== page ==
I didn’t title this post ‘what to expect’ because I’m too temperamentally cautious, even in the privacy of my own thoughts, to get into predictions. But I wanted to give people a sense of what key moments and events to watch to know where we’re heading as we move into the evening and toward the final result. Think of this as an arm chair guide to watching the election results stating at 6 PM Eastern this evening.
The key dynamic in the presidential contest is that John McCain is on the defensive everywhere. He has a path to victory. But it requires him to win virtually every state that is currently a toss up or in which he is only narrowly behind. Indeed, it requires him to win at least a couple states in which he’s significantly behind. So as we watch the results come in across the country, you can watch for a series of about half a dozen states. And if Obama wins any of those, the race is probably his.
So, first, when do the polls close. If you click here, we’ve created an interactive map with the poll closing times across the country. This is a match for watching returns, not knowing when polls close in your area. So all the times are in Eastern time.
First, the short version, if you don’t want all the details. The first key is Virginia at 7 PM. If Obama takes Virginia, where he’s ahead, he’ll almost certainly take Pennsylvania (at 8 PM) too. And that will pretty much be it for McCain. Between 6PM and 8 PM there are five other states: Indiana, Florida, Ohio, Missouri, North Carolina. These are all basically toss-ups with a few slight leads for Obama. If McCain is losing in any of them, he’s probably done.
Now, the longer version.
(If you want to see the final poll results in any of these states, click here.)
So let’s go hour by hour. At 6 PM Eastern, we have Indiana and Kentucky. Indiana is really tight. But McCain is narrowly ahead. If Indiana is trending toward Obama, very bad news for McCain. But figure it goes for McCain.
7 PM is when we’ll get our first real information. Four key states start reporting: New Hampshire, Virginia, Georgia and Florida. The key state to watch here is Virginia. That’s been Obama’s biggest red state beachhead, at least on the east coast. It’s closed at least somewhat over the last week or so. But it’s mainly been McCain regaining some of the people he lost during the heat of the financial crisis. Obama seems to have consolidated his lead at around 51%. If Obama can win Virginia, it’s very bleak for McCain. It’s not the end of the world for Obama if McCain wins Virginia, but it does give McCain some hope. Of course, bad news for McCain out of Georgia or Florida would basically mean it was over too. Georgia still seems likely for McCain though, if close. And I doubt we’ll know what’s happening in Florida until later since that’s really close. So for the early sign, watch Virginia. That could be the early call that predicts the rest of the night.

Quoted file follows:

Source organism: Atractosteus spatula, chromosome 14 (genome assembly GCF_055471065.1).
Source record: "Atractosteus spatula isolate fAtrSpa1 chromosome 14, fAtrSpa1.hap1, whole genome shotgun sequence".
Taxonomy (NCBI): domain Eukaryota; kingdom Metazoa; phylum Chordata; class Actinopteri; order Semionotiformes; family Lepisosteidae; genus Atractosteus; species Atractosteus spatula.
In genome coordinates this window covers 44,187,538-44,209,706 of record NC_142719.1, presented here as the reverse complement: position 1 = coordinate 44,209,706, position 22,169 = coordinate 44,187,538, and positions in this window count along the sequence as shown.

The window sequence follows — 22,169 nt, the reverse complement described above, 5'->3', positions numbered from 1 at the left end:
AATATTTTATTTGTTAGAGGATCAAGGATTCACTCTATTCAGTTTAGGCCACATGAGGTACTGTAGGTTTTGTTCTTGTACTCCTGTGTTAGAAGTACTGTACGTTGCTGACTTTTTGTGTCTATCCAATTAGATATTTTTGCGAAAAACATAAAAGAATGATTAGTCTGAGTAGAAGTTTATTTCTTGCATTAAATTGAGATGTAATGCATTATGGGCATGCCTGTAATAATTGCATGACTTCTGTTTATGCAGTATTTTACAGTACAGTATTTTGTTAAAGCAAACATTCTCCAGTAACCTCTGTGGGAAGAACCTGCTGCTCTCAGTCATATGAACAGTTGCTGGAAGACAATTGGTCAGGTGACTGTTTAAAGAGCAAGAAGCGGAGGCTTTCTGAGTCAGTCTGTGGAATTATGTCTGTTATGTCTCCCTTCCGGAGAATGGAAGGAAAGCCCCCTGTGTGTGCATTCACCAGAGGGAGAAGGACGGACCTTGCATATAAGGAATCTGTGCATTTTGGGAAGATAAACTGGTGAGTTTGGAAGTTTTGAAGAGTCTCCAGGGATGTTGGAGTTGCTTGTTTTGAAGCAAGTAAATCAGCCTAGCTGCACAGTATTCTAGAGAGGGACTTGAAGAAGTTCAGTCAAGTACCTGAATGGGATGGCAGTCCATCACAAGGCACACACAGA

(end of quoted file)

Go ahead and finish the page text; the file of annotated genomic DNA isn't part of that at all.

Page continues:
At 7:30 PM, Ohio, North Carolina and West Virginia start reporting. West Virginia almost certainly goes for McCain. Ohio and North Carolina are two more states that McCain has to win. Obama could lose both and still win the election. If McCain loses either, it’s pretty much over — much like Florida or Georgia.
Next up, 8 PM. This is when the real mother-lode of states come in — particularly Pennsylvania and Missouri. Pennsylvania is in many ways the key state in the evening. Almost all of McCain’s paths to victory require him to poach Pennsylvania out of the blue column. But even though he’s closed the gap a bit, Obama’s still about eight points up. And the closing — like in Virginia — is McCain getting back numbers he lost during the financial crisis. Obama has consolidated his lead at a bit over 51%. If Obama holds PA, which seems likely, it’s bleak for McCain. Missouri is dead even — another state McCain has to hold but Obama can afford to lose.
8:30 PM, Arkansas. McCain.
9:00 PM. A number of states report, but only three really seem in play. New Mexico, Colorado and Arizona. New Mexico seems very strong for Obama. Colorado, too, but a bit closer. Assume both of those go for Obama. But not a certainty in Colorado. Arizona is actually a toss-up with a thin McCain lead. If Obama’s making a fight of it there it’ll only be the final indignity of a long night for McCain.
10 PM. Nevada, another red state which seems likely to go blue. But it’s not for sure. If McCain’s had a much better night than people expect in the East and Midwest, Nevada could become critical. After ten, it’s mainly states that are sure for one either Obama or McCain.
That’s my basic read. You’ll probably see other things I don’t. If you disagree on a key point, let me know and I’ll revise the post as appropriate.